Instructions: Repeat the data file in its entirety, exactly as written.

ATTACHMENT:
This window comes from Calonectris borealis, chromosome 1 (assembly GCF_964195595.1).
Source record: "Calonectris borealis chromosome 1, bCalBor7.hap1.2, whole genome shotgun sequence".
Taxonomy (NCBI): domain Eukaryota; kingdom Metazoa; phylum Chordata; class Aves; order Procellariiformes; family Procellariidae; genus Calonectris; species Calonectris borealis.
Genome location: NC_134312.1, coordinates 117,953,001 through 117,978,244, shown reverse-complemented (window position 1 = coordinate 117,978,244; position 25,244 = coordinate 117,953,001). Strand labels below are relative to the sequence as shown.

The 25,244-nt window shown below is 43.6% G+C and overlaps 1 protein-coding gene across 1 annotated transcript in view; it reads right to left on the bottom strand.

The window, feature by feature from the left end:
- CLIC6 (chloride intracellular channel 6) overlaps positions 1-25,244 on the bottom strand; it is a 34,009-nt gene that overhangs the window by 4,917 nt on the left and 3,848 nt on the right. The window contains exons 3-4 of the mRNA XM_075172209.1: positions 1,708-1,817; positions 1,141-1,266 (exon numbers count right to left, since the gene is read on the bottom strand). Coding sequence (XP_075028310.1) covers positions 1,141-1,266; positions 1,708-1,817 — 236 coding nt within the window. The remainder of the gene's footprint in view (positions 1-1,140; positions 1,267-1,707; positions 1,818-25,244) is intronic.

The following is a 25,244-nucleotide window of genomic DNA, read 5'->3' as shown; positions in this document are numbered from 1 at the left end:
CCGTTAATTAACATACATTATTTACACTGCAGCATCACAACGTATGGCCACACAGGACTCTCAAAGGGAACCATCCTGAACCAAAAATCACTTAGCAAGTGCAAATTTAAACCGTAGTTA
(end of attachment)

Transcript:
This window comes from Calonectris borealis, chromosome 1 (assembly GCF_964195595.1).
Source record: "Calonectris borealis chromosome 1, bCalBor7.hap1.2, whole genome shotgun sequence".
Taxonomy (NCBI): domain Eukaryota; kingdom Metazoa; phylum Chordata; class Aves; order Procellariiformes; family Procellariidae; genus Calonectris; species Calonectris borealis.
Genome location: NC_134312.1, coordinates 117,953,001 through 117,978,244, shown reverse-complemented (window position 1 = coordinate 117,978,244; position 25,244 = coordinate 117,953,001). Strand labels below are relative to the sequence as shown.

The 25,244-nt window shown below is 43.6% G+C and overlaps 1 protein-coding gene across 1 annotated transcript in view; it reads right to left on the bottom strand.

The window, feature by feature from the left end:
- CLIC6 (chloride intracellular channel 6) overlaps positions 1-25,244 on the bottom strand; it is a 34,009-nt gene that overhangs the window by 4,917 nt on the left and 3,848 nt on the right. The window contains exons 3-4 of the mRNA XM_075172209.1: positions 1,708-1,817; positions 1,141-1,266 (exon numbers count right to left, since the gene is read on the bottom strand). Coding sequence (XP_075028310.1) covers positions 1,141-1,266; positions 1,708-1,817 — 236 coding nt within the window. The remainder of the gene's footprint in view (positions 1-1,140; positions 1,267-1,707; positions 1,818-25,244) is intronic.

The following is a 25,244-nucleotide window of genomic DNA, read 5'->3' as shown; positions in this document are numbered from 1 at the left end:
CCGTTAATTAACATACATTATTTACACTGCAGCATCACAACGTATGGCCACACAGGACTCTCAAAGGGAACCATCCTGAACCAAAAATCACTTAGCAAGTGCAAATTTAAACCGTAGTTA